Modern economics has caused great harm to the world by interpreting this identity very narrowly to mean that the quantity of spending measured equals the quantity of income measured. While this is true, it is a trivial truth. However much I spend ends up as income for whoever receives it. That is not actually very interesting as a description of life. I would like to remind the reader that spending = income actually means a lot more than that. For instance, the quality of the spending equals the quality of the income. How I spend equals how I receive! That is much more significant for how we live our lives than how much we spend or receive.

Now reverse that. How I earn equals how I spend. Can it be that this meaningless mass spending of billions of dollars over this weekend called Thanksgiving in the United States reflects the fact that the people spending that money recklessly on shoddy goods made overseas using underpaid labor (often children) working in unsafe unhygienic conditions are themselves working and earning at meaningless occupations that have little to do with their values and those of the earth?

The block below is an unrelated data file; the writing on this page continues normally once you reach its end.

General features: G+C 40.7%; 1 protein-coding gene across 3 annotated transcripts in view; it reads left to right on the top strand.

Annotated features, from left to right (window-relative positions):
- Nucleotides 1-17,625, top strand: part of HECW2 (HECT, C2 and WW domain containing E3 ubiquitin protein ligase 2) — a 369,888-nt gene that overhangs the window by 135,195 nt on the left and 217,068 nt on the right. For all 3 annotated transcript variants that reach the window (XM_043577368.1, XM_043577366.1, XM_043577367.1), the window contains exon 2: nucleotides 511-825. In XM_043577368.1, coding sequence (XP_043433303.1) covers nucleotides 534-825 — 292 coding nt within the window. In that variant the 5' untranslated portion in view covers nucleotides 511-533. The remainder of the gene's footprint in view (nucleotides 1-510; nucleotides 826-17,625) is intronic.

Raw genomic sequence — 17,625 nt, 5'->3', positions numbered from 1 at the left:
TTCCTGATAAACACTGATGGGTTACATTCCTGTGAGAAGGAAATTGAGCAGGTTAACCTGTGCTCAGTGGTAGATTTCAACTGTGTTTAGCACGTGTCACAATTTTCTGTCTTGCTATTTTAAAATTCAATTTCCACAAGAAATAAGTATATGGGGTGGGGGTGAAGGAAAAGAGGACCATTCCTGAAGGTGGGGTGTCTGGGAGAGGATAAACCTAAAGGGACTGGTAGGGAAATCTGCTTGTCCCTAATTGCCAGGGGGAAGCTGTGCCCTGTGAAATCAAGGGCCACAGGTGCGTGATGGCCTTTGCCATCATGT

Adam Smith, Father of economics, talked in glowing terms about the Division of Labor. He thought it was the engine of wealth. I think many of us are familiar with his visit to the pin factory where he observes stupendous increases in productivity by the simple fact that each worker does one very small part of the overall production process. One worker sharpens the tips of the pins all day. Another puts them into paper wrappers all day. And so on.

Division of labor has expanded exponentially since Adam Smith's time. We are all mostly engaged in tiny aspects of highly complex tasks most of which are related not to producing anything at all. That is how we earn our income.